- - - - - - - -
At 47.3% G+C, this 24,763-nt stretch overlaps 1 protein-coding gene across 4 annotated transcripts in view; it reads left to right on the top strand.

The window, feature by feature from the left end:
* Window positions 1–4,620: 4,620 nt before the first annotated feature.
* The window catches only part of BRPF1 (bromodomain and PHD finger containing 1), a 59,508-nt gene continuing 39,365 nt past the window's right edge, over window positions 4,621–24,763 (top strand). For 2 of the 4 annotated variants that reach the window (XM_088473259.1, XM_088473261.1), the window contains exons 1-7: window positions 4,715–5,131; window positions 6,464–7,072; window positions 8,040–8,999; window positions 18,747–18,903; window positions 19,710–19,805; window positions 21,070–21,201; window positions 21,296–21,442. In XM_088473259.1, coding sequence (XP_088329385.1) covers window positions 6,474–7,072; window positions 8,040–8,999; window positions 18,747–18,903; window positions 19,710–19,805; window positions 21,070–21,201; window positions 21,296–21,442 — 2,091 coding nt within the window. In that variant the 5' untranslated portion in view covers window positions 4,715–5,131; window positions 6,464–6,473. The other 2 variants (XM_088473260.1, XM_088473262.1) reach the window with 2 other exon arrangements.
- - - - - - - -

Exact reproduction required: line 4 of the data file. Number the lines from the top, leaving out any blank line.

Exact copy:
* The window catches only part of BRPF1 (bromodomain and PHD finger containing 1), a 59,508-nt gene continuing 39,365 nt past the window's right edge, over window positions 4,621–24,763 (top strand). For 2 of the 4 annotated variants that reach the window (XM_088473259.1, XM_088473261.1), the window contains exons 1-7: window positions 4,715–5,131; window positions 6,464–7,072; window positions 8,040–8,999; window positions 18,747–18,903; window positions 19,710–19,805; window positions 21,070–21,201; window positions 21,296–21,442. In XM_088473259.1, coding sequence (XP_088329385.1) covers window positions 6,474–7,072; window positions 8,040–8,999; window positions 18,747–18,903; window positions 19,710–19,805; window positions 21,070–21,201; window positions 21,296–21,442 — 2,091 coding nt within the window. In that variant the 5' untranslated portion in view covers window positions 4,715–5,131; window positions 6,464–6,473. The other 2 variants (XM_088473260.1, XM_088473262.1) reach the window with 2 other exon arrangements.